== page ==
Is ferent light. These have cost their authors no ship, in order to fulfil the fundamental conditions less than £37,500 for fees and stamps as a direct of the equilibrium of a floating body. taxation on their inventive genius, in addition To find this point we must show how the centre to, and exclusive of, other payments of at least of gravity of any number of bodies rigidly conan equal amount. Of these 1,500 patents it is nected is found. And to commence with the believed that the progress of at least 1,000 might simplest cases with which we have to do in quesbe arrested with the consent of the applicants tions relative to Naval Architecture, let us find if the inquiry before the law-officers were sub- the centre of gravity of a parallelogram. stantial instead of merely nominal. Thus a large Bisect all the sides, and join the points of bisecuseless outlay of capital in money and time would tion of the opposite sides, the point in which these be avoided--talents unprofitably employed would lines intersect is the centre of gravity of the be directed into other channels, and the creation parallelogram. This will be readily followed of legal rights would be limited and reduced, without the aid of a figure. exactly in proportion as the applications were not

FIG.16. proceeded with.

Your committee conceive that the application of a portion of the funds contributed by inventors would be most properly applied to affording them this species of protection against the unprofitable

Let A1, A., Ay, &c., ..., 4., Fig. 18, be the expenditure of time and money; the attempt is

respective centres of gravity, situated in the same surely worth the trial; it would effectually check

plane, of the bodies whose weights are P1, P2, Pzo the prostitution of the patent system to the

&c., and Pr. Join A, and A,, and take the point 91 illegitimate purposes referred to by the Commis

in it such that P, * A9 = P, * 9,4. sioners. The reward of the meritorious inventor, in To find the centre of gravity of the triangle that (P,' + P.) * 9192 =

Again, join and Ag, and take y, in it such

Ра ху, А. . cases in which he alone of the public has failed to A B C, Fig. 16. Bisect the sides A B and B Ciu benefit by the fruits of his genius and the pur- D and E respectively, join. C D and 4 E; the for if g, be supported there will be equilibrium in

Then gi is the centre of gravity of P, and Po; chase of patent rights in him

of extending their point o in which these lines intersect is the centre whatever position the bodies are placed : g, is also terms, was referred to in the Report of the Patent of gravity of the triangle. For if we suppose the the centre of gravity of P, P, and Pg; and the Committee of the British Association at the Leeds triangle to be made up of very small slices alı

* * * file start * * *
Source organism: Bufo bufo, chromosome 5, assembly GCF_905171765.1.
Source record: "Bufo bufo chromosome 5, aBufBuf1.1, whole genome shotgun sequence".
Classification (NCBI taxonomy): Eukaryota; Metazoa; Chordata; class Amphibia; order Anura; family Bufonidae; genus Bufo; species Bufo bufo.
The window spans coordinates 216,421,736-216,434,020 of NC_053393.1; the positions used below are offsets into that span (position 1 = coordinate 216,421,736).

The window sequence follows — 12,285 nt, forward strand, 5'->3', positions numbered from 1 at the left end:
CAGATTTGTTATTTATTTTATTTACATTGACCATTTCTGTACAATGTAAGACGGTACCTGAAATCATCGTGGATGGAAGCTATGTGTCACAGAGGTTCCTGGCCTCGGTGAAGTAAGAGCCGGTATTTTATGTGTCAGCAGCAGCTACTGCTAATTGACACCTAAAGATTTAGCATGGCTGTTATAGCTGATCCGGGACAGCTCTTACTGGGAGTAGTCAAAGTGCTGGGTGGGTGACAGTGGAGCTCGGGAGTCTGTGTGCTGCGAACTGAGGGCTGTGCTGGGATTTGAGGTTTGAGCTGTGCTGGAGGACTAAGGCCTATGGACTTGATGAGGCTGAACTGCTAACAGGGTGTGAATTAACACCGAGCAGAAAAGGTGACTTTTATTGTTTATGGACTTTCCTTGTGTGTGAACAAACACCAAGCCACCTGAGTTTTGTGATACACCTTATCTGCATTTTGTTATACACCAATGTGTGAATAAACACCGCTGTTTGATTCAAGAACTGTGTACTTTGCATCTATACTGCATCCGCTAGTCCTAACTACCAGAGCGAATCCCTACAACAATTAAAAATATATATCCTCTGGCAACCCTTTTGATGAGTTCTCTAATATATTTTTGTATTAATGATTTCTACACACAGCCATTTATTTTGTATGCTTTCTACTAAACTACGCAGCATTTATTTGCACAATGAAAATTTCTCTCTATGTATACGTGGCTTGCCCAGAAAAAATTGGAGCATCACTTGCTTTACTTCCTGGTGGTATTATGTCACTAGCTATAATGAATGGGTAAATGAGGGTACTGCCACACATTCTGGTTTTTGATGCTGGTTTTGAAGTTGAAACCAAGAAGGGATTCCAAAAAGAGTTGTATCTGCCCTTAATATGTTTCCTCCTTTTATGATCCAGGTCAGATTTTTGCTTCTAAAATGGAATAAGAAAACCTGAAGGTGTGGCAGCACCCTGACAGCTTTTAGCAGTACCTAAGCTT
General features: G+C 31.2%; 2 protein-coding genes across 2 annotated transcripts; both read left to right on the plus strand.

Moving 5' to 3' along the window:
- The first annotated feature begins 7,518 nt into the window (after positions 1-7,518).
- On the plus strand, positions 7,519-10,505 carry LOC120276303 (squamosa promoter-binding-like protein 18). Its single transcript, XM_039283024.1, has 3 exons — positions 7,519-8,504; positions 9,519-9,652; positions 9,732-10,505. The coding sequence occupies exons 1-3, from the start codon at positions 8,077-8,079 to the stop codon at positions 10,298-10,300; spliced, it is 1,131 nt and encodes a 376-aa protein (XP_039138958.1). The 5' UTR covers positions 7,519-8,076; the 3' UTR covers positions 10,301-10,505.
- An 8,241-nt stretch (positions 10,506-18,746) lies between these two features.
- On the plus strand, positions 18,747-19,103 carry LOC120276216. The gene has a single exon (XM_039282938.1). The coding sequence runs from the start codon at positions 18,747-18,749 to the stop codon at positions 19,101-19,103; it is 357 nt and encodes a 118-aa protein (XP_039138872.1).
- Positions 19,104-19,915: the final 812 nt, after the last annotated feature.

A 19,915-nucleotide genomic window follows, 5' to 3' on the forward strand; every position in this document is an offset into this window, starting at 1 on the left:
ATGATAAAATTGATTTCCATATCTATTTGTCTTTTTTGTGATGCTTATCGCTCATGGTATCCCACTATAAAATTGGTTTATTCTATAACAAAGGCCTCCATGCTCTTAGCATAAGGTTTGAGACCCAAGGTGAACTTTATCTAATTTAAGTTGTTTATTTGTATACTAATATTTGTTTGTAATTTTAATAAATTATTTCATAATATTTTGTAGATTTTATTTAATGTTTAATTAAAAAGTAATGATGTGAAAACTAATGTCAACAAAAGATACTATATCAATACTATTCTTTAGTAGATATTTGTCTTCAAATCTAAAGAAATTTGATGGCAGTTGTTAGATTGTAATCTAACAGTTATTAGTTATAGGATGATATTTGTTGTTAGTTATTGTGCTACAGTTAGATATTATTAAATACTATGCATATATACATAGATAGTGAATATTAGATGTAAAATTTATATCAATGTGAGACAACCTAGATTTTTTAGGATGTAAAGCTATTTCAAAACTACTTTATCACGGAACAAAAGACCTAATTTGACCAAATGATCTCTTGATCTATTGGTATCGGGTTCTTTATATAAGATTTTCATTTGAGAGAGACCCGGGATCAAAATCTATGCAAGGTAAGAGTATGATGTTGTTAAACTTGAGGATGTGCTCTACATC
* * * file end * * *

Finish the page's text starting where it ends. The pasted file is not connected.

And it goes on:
same mode of construction can be used until the meeting, as a legitimate appropriation of a portion parallel to BC, each slice will balance in all posi- centre of gravity of all the bodies is found. of the surplus.

, These objects being satisfied, a very large sequently the whole triangle would balance in all &c., and through it draw the straight lines or

Take any point o in the plane through A), Ago surplus would remain available for the advance. positions about 4 E. In the same manner it will and Oy at right angles to each other. ment of science, by researches having a direct be seen that the whole triangle will balance in all

Let perpendiculars 4M, 4, Mg, 13 M3, &c., bearing on the reproductive industry of the positions about CD: it follows, therefore, that 0, country. And if it be thonght expedient that the point of intersection of A'E and Do, is the phy, gohan

, &c., be drawn from the bodies, and from

Iv 9,, &c., upon the line Ox, and let the former more money should be levied on the granting of centre of gravity of the triangle. patents than necessary for the expense of the

To find the centre of gravity of the trapezium let Y represent the perpendicular from the centre

be represented respectively by yv yz, 13, &c., and office, inventors have, it is conceived, an irresistible A B C D, Fig. 17. claim for the expenditure of that surplus upon Divide the trapezium into the two triangles A B C

of gravity of the system upon the line Ox. objects bearing on their interest and the advance and 4 DC by the line A C: find, by the construcg, in R, and A,M, in N; and

Through A, draw A,RN parallel to Ox, cutting ment of science.


tion above given, the centres of gravity G and of Since P, x dig = EDWARD SABINE. the triangles A B C and A D C respectively, join then by addition

P, x 9.4, by construction Aberdeen, 16th Sept., 1859.

THOMAS WEBSTER. GIl; the centre of gravity of the whole trapezium
lies in G II. Again, divide the trapezium into

P, x 410 + P24191 P, * 9,4, + P, x Ali

= P, x 4,4 A new yacht, called the “Light of the River,” built the two triangles D A B, and D C B by the line of steel plates, for Ismail Pacha, of Egypt, by Messrs. D B: find their centres of gravity K and L re or, (Pi + P.) A12 P, x 4,4,; George Forrester and Co., of Liverpool, sailed from spectively; join K I., then the centre of gravity


... that port on Wednesday for Alexandria. of the trapezium is in K L; but it is also in the

A,1, 1,+P

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&c. i

Also by similar triangles

to find the sum of the products of the weights of between the horizontal sections, gives for result A,91 9.R = 4, N

all these slices, and their respective distances from 4118 925; this quantity divided by 1832:0) will (12-y). 4,42